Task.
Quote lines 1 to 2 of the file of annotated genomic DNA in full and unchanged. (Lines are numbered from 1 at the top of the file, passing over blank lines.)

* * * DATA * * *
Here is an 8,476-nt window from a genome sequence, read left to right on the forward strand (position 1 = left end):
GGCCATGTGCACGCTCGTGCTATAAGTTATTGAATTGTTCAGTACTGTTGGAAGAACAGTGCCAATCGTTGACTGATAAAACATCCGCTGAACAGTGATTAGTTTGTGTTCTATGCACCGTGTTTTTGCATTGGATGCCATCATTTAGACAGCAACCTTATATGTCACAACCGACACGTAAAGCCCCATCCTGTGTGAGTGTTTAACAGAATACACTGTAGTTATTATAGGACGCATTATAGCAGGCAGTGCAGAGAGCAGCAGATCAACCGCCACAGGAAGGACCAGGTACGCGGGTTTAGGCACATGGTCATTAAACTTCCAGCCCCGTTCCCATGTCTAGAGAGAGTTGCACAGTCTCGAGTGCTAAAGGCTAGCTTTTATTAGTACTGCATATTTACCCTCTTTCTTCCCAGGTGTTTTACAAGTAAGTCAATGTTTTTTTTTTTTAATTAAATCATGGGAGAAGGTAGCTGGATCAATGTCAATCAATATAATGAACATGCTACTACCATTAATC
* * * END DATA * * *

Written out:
Here is an 8,476-nt window from a genome sequence, read left to right on the forward strand (position 1 = left end):
GGCCATGTGCACGCTCGTGCTATAAGTTATTGAATTGTTCAGTACTGTTGGAAGAACAGTGCCAATCGTTGACTGATAAAACATCCGCTGAACAGTGATTAGTTTGTGTTCTATGCACCGTGTTTTTGCATTGGATGCCATCATTTAGACAGCAACCTTATATGTCACAACCGACACGTAAAGCCCCATCCTGTGTGAGTGTTTAACAGAATACACTGTAGTTATTATAGGACGCATTATAGCAGGCAGTGCAGAGAGCAGCAGATCAACCGCCACAGGAAGGACCAGGTACGCGGGTTTAGGCACATGGTCATTAAACTTCCAGCCCCGTTCCCATGTCTAGAGAGAGTTGCACAGTCTCGAGTGCTAAAGGCTAGCTTTTATTAGTACTGCATATTTACCCTCTTTCTTCCCAGGTGTTTTACAAGTAAGTCAATGTTTTTTTTTTTTAATTAAATCATGGGAGAAGGTAGCTGGATCAATGTCAATCAATATAATGAACATGCTACTACCATTAATC